Comfort and Agony: Jennifer Moxley's Clampdown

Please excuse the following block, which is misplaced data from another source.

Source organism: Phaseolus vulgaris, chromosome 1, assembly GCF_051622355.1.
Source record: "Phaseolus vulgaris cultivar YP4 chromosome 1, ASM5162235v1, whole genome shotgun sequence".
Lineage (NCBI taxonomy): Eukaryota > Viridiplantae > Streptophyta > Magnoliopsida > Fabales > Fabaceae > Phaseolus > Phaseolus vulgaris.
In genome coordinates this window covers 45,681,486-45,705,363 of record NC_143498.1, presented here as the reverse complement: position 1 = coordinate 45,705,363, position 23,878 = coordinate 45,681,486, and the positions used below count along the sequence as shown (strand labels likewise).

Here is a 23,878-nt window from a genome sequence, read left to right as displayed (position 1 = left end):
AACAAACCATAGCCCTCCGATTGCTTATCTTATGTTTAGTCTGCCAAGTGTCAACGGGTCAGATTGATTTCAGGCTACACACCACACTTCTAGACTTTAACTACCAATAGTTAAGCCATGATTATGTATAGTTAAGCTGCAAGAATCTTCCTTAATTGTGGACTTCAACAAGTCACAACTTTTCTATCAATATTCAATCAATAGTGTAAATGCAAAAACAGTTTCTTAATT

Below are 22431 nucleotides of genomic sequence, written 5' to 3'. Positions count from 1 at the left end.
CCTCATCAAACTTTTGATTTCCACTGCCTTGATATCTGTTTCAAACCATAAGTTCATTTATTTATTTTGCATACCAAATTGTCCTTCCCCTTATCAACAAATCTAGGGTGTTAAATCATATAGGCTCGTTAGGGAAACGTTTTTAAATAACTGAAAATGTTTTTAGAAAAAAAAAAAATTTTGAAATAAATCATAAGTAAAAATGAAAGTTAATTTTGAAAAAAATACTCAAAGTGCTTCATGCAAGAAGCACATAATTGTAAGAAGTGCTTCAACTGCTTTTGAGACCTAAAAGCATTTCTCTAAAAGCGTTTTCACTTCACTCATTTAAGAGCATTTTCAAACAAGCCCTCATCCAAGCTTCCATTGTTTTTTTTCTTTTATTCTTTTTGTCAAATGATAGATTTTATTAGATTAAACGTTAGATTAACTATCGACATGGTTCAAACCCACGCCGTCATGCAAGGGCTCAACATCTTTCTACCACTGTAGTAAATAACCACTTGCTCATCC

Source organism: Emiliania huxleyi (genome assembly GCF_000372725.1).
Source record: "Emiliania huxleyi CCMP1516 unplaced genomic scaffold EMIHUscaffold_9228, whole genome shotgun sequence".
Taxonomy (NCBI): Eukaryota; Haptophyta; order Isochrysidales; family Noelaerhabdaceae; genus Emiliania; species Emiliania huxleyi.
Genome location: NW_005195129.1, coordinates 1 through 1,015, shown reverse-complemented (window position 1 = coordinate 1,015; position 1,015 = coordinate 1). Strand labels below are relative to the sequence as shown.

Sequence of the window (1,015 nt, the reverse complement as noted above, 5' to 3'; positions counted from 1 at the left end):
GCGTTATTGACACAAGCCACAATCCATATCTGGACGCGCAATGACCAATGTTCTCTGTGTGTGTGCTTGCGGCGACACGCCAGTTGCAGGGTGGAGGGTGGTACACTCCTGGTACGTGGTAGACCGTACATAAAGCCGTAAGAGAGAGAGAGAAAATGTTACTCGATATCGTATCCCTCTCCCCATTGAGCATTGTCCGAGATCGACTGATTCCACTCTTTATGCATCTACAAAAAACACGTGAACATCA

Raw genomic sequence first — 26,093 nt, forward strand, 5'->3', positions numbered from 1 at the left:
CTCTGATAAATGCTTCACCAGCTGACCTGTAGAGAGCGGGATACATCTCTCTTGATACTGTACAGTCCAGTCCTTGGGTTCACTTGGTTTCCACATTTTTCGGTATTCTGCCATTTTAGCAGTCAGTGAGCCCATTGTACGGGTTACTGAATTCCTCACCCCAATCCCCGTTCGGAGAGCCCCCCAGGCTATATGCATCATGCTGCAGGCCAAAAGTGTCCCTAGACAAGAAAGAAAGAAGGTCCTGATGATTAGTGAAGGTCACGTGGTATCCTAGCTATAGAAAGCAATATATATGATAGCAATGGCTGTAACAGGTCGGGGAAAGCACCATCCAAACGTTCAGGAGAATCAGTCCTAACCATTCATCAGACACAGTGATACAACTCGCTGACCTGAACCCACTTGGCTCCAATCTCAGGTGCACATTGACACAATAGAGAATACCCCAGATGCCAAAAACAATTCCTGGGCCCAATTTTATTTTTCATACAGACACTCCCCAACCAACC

In 1996, when Jennifer Moxley's first book, Imagination Verses, was published to underground acclaim, the prevailing story was that, like the return of the repressed, the personal lyric had been reborn from the chance encounter of a girl genius and a violently anti-lyrical avant-garde. Imagination Verses was almost old-fashioned--full of love poems and soliloquies. But Moxley's ear was decidedly trained by writers outside the mainstream anthologies: not Elizabeth Bishop or Sylvia Plath but experimental small-press poets like Bernadette Mayer and Rae Armantrout. Now some may see Moxley as a harbinger of the big poetic trend of the 2000s, sometimes known as "lyric postmodernism" or "hybrid poetics." This is a genre that has embraced the subjective "I" while rejecting the confessional voice; at the same time, it has appropriated the house style of the avant-garde, acute fracture and abstraction, while shedding its political baggage. What serves as content, finally, is language that speaks itself, an oracle mediating between poet and world, individual and history. It's the very definition of poetry set out by Theodor Adorno in his 1957 essay "On Lyric Poetry and Society." We are concerned, he said, "not with the poet as a private person, not with his psychology or his so-called social perspective, but with the poem as a philosophical sundial telling the time of history."